By Christina Latham
If you are looking for an interesting exhibition to visit this autumn, then look no further than the Camden Arts Centre. For four months, the controversial work of Kara Walker will be exhibited at the centre.
Kara Walker is an African-American artist, best known for her room-size tableaux of black cut-paper silhouettes that examine the underbelly of America’s racial and gender tensions. Her works often address such highly charged themes as power, repression, history, race, and sexuality.
The tradition of shadow profile cut outs from black paper was named after Étienne de Silhouette, the French Controller-General of Finances in the 18th Century. The popularity of the silhouette captured beliefs at the time that intelligence and class could be characterised by one’s physical profile. Therefore, it makes it particularly striking that Walker uses this medium to portray inequality.
Walker’s new work reflects her current research into the White Supremacist movement and gun culture in the US. Peopled with subjects from both past and contemporary history, the work weaves together historical documents of slavery with more recent racial issues.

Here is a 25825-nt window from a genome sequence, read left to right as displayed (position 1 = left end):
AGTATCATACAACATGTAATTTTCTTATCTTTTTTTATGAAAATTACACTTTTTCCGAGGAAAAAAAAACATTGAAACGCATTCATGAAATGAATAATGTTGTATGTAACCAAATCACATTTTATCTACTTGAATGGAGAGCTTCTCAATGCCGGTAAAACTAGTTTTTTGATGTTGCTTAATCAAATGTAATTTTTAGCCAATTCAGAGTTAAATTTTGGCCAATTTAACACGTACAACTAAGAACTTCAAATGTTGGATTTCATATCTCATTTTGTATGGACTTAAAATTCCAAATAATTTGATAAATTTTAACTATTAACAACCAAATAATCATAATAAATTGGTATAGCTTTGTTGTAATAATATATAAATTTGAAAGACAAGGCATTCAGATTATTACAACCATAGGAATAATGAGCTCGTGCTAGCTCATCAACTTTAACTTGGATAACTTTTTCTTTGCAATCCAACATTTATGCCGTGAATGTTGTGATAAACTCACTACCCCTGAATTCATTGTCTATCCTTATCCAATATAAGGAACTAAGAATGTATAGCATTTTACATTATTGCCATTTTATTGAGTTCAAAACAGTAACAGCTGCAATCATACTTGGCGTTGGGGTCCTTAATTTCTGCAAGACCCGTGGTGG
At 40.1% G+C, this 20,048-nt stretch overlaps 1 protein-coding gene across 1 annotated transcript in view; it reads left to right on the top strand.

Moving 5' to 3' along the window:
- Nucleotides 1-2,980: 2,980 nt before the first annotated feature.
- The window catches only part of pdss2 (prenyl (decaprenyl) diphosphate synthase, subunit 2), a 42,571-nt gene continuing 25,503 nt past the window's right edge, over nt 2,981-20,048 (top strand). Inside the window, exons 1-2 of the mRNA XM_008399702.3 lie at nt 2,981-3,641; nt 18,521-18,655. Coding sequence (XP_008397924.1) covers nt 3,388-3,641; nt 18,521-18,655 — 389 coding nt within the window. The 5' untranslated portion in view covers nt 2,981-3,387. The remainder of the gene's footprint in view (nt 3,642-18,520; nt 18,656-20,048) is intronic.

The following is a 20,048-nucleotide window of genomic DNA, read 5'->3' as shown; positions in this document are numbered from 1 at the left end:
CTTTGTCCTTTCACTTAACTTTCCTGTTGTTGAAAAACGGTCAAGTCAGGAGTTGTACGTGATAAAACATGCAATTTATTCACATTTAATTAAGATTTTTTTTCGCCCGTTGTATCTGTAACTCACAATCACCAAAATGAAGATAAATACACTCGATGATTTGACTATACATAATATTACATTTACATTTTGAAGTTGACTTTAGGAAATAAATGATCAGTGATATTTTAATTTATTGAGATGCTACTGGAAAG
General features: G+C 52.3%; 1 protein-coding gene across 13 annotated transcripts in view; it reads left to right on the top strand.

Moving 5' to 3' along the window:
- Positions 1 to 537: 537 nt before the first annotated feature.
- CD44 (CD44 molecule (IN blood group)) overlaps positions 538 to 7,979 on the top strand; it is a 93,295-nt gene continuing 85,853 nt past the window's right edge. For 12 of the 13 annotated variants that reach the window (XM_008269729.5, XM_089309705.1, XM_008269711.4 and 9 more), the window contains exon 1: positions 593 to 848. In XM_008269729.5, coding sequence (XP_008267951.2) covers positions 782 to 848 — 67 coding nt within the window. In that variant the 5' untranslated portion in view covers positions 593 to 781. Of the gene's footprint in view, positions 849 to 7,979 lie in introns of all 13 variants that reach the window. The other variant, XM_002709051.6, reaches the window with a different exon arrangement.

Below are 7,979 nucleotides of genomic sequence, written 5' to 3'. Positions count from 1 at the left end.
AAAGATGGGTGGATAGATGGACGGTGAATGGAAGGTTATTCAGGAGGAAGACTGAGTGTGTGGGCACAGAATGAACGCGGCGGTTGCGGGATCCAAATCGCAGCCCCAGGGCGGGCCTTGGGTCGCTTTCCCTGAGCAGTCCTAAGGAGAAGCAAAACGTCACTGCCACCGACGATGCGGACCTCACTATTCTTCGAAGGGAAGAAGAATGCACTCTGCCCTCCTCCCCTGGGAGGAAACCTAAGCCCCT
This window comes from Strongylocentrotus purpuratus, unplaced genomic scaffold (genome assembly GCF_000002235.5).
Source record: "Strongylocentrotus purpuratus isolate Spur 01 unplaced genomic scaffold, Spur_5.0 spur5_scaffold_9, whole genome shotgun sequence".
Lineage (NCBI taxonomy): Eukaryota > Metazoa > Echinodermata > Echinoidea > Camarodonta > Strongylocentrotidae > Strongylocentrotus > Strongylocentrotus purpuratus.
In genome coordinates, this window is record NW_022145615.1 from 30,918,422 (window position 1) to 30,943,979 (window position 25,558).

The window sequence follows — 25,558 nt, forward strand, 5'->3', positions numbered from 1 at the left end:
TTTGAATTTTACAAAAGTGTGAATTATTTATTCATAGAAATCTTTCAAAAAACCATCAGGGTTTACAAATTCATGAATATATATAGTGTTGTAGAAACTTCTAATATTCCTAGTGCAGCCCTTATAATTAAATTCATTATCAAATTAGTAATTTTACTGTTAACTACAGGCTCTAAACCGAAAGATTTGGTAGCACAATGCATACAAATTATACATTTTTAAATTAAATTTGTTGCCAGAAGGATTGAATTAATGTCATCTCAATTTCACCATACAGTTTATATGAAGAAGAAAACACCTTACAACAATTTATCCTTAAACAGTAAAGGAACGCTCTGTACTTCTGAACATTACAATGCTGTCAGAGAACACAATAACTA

The exhibition at The Camden Arts Centre brings together several important bodies of recent work. Dust Jackets for the Niggerati is a series of large graphite drawings, conceived as book covers for unwritten essays and works of fiction, which investigates pivotal transitions in black American history and the missing narratives of the black migration. Shown alongside a video installation of her shadow play Fall Frum Grace- Miss Pipi’s Blue Tale and intricately cut silhouette installations, the ‘wall samplers’, the exhibition addresses highly-charged subjects of repression, discrimination and sexual violence.
Walker describes her work as both visual and literary. Walker has been influenced by literature such as southern romance novels, historical fiction, slave narratives, and contemporary novels, in particular the works of Harriet Ann Jacobs who wrote Incidents in the Life of a Slave Girl, published in 1861 under the pseudonym Linda Brent. Like a novelist, Walker employs characters, setting and action to convey a story. These narratives are not always linear and do not have a clear conclusion. However, the use of characters makes the exhibition more human and gives the audience the ability to engage with the story or the personalities of the characters.
The exhibition engages with the past, present and future and gives an interesting insight into issues in society from throughout the times. The artist’s work unashamedly comments that racism and sexism are ever present.
The exhibition is free and runs from 11 October 2013 to 5 January 2014. The centre is open 10am – 5pm and open until 9pm on Wednesday. Make the most of a great opportunity.
Camden Arts Centre, Arkwright Road, London NW3 6DG